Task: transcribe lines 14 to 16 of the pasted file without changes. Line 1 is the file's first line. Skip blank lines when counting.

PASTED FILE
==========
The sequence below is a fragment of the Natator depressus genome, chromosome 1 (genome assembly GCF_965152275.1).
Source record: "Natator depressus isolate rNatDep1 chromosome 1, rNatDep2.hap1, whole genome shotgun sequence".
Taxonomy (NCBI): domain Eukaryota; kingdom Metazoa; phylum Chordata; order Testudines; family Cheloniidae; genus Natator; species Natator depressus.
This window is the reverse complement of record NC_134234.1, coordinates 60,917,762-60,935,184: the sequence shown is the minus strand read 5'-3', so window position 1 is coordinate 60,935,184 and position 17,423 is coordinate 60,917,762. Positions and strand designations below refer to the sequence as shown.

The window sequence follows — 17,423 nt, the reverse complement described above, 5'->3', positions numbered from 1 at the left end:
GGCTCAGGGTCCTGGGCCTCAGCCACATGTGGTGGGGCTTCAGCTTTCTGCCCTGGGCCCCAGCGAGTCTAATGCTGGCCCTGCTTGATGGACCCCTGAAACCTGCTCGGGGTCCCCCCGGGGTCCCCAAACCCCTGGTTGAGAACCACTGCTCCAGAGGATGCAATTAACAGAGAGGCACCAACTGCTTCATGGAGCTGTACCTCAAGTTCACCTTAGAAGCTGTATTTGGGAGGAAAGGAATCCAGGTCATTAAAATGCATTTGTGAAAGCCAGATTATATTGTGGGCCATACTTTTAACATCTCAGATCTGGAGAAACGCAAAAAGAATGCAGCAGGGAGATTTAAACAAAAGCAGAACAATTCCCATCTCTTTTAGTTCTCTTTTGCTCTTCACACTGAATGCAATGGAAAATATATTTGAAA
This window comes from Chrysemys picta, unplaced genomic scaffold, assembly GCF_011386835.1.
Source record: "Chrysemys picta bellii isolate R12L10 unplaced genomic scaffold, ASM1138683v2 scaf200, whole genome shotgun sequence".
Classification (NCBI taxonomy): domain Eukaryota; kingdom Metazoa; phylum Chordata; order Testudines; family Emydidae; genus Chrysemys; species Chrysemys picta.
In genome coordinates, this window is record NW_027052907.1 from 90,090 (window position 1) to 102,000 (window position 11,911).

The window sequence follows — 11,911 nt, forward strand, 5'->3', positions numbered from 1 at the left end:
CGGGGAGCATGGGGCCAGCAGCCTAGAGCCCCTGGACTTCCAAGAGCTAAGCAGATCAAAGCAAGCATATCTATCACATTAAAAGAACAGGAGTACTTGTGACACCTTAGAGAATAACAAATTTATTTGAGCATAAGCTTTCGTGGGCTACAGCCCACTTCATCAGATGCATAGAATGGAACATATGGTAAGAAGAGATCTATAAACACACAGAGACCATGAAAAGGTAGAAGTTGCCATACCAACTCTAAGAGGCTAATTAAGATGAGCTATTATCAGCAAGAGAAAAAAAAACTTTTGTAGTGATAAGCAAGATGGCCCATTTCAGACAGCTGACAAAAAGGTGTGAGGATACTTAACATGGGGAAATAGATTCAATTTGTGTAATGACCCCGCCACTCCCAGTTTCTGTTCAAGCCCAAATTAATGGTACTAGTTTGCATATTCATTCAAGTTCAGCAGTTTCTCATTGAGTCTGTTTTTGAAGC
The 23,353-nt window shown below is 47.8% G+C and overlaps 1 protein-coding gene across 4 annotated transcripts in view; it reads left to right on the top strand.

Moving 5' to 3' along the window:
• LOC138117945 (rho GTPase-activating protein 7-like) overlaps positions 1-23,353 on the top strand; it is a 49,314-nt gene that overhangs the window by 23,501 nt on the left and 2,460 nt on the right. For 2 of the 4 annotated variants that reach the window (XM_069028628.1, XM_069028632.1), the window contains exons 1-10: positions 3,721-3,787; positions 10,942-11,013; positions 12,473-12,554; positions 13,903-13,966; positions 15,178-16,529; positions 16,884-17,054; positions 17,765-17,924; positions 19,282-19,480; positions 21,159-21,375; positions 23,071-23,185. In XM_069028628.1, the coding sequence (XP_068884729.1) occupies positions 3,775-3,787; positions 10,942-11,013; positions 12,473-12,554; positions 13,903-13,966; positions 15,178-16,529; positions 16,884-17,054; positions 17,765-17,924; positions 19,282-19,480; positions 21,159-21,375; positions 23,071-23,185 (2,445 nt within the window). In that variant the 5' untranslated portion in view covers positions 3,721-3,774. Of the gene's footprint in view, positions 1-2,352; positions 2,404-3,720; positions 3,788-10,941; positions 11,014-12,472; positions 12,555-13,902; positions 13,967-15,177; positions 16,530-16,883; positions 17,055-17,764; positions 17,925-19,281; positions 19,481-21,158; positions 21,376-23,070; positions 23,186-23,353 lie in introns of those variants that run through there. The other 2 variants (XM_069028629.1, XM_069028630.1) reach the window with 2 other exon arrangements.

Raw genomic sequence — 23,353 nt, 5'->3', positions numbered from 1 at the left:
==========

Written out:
Moving 5' to 3' along the window:
• LOC138117945 (rho GTPase-activating protein 7-like) overlaps positions 1-23,353 on the top strand; it is a 49,314-nt gene that overhangs the window by 23,501 nt on the left and 2,460 nt on the right. For 2 of the 4 annotated variants that reach the window (XM_069028628.1, XM_069028632.1), the window contains exons 1-10: positions 3,721-3,787; positions 10,942-11,013; positions 12,473-12,554; positions 13,903-13,966; positions 15,178-16,529; positions 16,884-17,054; positions 17,765-17,924; positions 19,282-19,480; positions 21,159-21,375; positions 23,071-23,185. In XM_069028628.1, the coding sequence (XP_068884729.1) occupies positions 3,775-3,787; positions 10,942-11,013; positions 12,473-12,554; positions 13,903-13,966; positions 15,178-16,529; positions 16,884-17,054; positions 17,765-17,924; positions 19,282-19,480; positions 21,159-21,375; positions 23,071-23,185 (2,445 nt within the window). In that variant the 5' untranslated portion in view covers positions 3,721-3,774. Of the gene's footprint in view, positions 1-2,352; positions 2,404-3,720; positions 3,788-10,941; positions 11,014-12,472; positions 12,555-13,902; positions 13,967-15,177; positions 16,530-16,883; positions 17,055-17,764; positions 17,925-19,281; positions 19,481-21,158; positions 21,376-23,070; positions 23,186-23,353 lie in introns of those variants that run through there. The other 2 variants (XM_069028629.1, XM_069028630.1) reach the window with 2 other exon arrangements.

Raw genomic sequence — 23,353 nt, 5'->3', positions numbered from 1 at the left: